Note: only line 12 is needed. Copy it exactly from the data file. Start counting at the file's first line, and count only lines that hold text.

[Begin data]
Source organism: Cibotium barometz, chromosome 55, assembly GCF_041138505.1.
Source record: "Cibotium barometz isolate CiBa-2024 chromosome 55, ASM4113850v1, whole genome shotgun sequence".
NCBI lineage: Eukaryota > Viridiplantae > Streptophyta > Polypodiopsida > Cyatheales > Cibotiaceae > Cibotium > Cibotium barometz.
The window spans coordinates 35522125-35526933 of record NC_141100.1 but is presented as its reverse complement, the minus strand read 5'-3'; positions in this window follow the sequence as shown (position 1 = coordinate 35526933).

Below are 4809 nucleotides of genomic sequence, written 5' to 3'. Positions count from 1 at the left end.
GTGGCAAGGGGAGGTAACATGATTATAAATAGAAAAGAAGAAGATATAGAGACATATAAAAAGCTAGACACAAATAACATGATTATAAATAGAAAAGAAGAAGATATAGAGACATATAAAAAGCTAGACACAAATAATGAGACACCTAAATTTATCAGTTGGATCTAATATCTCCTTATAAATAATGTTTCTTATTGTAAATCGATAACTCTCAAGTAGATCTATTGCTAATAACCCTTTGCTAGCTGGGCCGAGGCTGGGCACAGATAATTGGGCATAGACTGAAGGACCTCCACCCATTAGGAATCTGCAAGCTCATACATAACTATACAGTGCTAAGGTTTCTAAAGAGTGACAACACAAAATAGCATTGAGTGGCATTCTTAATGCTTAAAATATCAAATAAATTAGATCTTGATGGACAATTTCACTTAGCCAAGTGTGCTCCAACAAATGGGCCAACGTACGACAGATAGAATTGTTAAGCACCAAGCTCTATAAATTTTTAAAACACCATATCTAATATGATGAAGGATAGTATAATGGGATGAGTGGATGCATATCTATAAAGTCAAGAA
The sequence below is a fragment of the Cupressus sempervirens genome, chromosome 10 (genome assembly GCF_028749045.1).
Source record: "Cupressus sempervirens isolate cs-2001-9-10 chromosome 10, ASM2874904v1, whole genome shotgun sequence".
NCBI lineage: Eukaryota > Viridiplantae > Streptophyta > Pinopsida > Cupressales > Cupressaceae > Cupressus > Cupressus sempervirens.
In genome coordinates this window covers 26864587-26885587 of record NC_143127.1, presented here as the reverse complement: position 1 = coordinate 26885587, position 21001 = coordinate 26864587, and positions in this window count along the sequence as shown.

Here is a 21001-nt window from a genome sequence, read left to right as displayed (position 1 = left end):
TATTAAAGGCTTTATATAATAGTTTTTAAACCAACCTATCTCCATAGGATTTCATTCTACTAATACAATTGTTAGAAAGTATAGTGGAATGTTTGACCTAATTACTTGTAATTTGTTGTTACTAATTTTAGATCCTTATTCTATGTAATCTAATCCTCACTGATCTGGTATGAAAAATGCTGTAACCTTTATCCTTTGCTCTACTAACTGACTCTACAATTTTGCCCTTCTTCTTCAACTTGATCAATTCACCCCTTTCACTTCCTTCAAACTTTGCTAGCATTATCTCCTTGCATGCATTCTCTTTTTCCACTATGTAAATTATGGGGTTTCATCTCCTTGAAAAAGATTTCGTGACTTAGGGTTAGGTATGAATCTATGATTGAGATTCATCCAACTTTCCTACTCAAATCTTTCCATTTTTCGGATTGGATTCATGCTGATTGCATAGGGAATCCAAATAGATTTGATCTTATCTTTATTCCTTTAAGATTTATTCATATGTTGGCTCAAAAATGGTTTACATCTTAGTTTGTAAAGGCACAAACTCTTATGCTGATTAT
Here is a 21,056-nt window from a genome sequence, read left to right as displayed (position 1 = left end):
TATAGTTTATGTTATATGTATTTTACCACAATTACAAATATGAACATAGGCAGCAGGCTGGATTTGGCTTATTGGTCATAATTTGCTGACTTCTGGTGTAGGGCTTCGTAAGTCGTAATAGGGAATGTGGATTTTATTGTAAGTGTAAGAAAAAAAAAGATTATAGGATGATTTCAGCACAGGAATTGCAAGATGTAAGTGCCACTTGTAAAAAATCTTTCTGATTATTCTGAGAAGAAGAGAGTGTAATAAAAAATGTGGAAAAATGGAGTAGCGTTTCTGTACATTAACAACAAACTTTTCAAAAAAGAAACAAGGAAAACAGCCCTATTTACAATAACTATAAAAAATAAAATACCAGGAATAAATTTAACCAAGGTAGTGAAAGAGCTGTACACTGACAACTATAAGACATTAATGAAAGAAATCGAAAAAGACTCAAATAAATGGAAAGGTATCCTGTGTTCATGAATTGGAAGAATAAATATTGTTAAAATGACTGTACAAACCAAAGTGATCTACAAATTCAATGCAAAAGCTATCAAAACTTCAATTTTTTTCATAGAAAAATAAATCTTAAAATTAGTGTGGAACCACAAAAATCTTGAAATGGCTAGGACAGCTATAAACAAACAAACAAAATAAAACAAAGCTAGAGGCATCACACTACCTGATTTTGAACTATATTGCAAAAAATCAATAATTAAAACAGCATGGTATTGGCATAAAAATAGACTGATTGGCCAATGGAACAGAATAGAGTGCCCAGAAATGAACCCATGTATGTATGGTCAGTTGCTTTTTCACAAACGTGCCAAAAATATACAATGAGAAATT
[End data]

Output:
TATTAAAGGCTTTATATAATAGTTTTTAAACCAACCTATCTCCATAGGATTTCATTCTACTAATACAATTGTTAGAAAGTATAGTGGAATGTTTGACCTAATTACTTGTAATTTGTTGTTACTAATTTTAGATCCTTATTCTATGTAATCTAATCCTCACTGATCTGGTATGAAAAATGCTGTAACCTTTATCCTTTGCTCTACTAACTGACTCTACAATTTTGCCCTTCTTCTTCAACTTGATCAATTCACCCCTTTCACTTCCTTCAAACTTTGCTAGCATTATCTCCTTGCATGCATTCTCTTTTTCCACTATGTAAATTATGGGGTTTCATCTCCTTGAAAAAGATTTCGTGACTTAGGGTTAGGTATGAATCTATGATTGAGATTCATCCAACTTTCCTACTCAAATCTTTCCATTTTTCGGATTGGATTCATGCTGATTGCATAGGGAATCCAAATAGATTTGATCTTATCTTTATTCCTTTAAGATTTATTCATATGTTGGCTCAAAAATGGTTTACATCTTAGTTTGTAAAGGCACAAACTCTTATGCTGATTAT